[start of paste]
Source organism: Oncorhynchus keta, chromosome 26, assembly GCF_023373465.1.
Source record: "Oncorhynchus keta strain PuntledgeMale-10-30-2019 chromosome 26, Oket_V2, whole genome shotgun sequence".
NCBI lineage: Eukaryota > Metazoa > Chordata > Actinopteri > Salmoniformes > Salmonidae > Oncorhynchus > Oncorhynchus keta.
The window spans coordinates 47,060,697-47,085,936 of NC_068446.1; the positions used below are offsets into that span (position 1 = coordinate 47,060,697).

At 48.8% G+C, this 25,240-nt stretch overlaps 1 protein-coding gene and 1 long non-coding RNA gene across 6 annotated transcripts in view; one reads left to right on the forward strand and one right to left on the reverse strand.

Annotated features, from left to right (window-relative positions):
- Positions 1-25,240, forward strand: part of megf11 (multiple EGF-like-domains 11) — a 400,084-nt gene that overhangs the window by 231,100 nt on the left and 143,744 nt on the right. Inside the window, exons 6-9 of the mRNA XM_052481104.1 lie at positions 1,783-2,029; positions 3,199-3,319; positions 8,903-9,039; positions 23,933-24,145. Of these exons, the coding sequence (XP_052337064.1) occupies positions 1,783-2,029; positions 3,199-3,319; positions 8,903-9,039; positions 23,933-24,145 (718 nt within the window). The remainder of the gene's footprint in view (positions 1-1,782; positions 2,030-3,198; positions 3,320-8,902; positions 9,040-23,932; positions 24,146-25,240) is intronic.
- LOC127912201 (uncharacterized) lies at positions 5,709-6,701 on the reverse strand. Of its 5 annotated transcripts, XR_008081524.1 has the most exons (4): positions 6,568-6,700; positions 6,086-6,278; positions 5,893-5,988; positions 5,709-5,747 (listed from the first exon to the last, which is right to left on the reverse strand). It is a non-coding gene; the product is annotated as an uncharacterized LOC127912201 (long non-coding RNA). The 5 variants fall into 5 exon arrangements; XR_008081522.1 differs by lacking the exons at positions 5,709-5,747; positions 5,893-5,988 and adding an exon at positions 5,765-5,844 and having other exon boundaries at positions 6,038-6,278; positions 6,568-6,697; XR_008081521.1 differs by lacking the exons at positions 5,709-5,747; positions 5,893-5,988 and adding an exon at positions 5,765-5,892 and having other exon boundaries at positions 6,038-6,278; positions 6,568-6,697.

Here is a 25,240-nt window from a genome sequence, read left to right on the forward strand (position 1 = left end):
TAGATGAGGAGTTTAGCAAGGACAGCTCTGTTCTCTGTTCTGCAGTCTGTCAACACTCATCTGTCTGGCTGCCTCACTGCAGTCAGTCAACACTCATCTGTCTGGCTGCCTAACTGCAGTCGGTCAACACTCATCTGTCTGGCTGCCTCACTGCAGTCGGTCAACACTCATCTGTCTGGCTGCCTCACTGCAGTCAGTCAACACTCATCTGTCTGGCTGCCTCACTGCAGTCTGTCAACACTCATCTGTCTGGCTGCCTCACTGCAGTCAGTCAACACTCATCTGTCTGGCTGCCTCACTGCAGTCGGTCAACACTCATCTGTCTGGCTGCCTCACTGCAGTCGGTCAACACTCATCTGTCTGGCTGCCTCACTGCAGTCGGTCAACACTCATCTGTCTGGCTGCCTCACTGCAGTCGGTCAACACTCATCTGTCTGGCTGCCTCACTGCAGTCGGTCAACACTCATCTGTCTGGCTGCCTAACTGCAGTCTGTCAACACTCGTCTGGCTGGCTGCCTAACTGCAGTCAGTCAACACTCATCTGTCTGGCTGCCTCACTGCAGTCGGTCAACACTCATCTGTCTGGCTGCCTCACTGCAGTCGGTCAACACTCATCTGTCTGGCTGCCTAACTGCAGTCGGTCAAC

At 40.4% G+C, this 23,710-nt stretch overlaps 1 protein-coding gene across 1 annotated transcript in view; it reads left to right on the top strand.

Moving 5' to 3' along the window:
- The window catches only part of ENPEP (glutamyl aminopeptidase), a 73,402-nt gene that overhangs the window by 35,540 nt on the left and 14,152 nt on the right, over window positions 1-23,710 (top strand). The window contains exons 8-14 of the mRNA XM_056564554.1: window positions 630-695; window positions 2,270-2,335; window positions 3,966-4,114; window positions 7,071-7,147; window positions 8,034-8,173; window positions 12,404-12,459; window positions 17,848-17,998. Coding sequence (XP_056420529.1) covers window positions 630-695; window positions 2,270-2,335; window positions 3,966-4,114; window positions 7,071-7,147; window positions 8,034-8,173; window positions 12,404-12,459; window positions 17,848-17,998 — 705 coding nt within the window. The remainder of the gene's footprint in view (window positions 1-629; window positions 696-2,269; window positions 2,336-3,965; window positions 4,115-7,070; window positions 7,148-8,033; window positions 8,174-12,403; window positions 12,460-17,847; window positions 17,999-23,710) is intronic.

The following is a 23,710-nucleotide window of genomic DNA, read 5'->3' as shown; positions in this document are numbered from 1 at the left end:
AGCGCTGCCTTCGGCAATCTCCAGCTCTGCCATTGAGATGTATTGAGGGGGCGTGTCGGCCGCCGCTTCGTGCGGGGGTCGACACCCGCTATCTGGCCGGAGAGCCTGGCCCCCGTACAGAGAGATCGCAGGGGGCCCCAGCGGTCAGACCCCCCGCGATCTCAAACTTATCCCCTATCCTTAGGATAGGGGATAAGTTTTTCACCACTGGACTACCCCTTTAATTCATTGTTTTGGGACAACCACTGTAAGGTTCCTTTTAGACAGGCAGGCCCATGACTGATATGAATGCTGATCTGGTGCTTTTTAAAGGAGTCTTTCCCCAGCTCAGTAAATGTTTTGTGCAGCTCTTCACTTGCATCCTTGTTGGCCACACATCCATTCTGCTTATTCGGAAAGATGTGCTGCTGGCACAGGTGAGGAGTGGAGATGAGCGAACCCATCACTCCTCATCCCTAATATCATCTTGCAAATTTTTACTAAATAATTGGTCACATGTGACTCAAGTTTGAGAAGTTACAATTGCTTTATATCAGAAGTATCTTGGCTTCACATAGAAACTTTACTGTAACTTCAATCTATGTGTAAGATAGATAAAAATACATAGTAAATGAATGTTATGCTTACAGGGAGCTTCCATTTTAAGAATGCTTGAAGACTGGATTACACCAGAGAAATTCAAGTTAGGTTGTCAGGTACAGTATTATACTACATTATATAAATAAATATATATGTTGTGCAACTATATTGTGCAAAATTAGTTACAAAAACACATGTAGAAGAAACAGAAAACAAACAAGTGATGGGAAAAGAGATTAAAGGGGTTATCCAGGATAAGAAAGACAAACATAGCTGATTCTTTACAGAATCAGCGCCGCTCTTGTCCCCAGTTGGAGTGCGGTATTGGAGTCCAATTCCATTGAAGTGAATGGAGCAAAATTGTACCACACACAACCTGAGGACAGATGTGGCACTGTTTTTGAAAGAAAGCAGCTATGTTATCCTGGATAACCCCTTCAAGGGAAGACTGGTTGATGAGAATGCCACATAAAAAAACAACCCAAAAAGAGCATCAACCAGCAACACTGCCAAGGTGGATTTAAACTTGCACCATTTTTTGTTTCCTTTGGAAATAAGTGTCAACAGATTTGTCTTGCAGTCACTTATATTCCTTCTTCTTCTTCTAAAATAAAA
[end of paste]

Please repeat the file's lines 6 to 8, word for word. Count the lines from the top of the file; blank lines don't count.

Annotated features, from left to right (window-relative positions):
- Positions 1-25,240, forward strand: part of megf11 (multiple EGF-like-domains 11) — a 400,084-nt gene that overhangs the window by 231,100 nt on the left and 143,744 nt on the right. Inside the window, exons 6-9 of the mRNA XM_052481104.1 lie at positions 1,783-2,029; positions 3,199-3,319; positions 8,903-9,039; positions 23,933-24,145. Of these exons, the coding sequence (XP_052337064.1) occupies positions 1,783-2,029; positions 3,199-3,319; positions 8,903-9,039; positions 23,933-24,145 (718 nt within the window). The remainder of the gene's footprint in view (positions 1-1,782; positions 2,030-3,198; positions 3,320-8,902; positions 9,040-23,932; positions 24,146-25,240) is intronic.
- LOC127912201 (uncharacterized) lies at positions 5,709-6,701 on the reverse strand. Of its 5 annotated transcripts, XR_008081524.1 has the most exons (4): positions 6,568-6,700; positions 6,086-6,278; positions 5,893-5,988; positions 5,709-5,747 (listed from the first exon to the last, which is right to left on the reverse strand). It is a non-coding gene; the product is annotated as an uncharacterized LOC127912201 (long non-coding RNA). The 5 variants fall into 5 exon arrangements; XR_008081522.1 differs by lacking the exons at positions 5,709-5,747; positions 5,893-5,988 and adding an exon at positions 5,765-5,844 and having other exon boundaries at positions 6,038-6,278; positions 6,568-6,697; XR_008081521.1 differs by lacking the exons at positions 5,709-5,747; positions 5,893-5,988 and adding an exon at positions 5,765-5,892 and having other exon boundaries at positions 6,038-6,278; positions 6,568-6,697.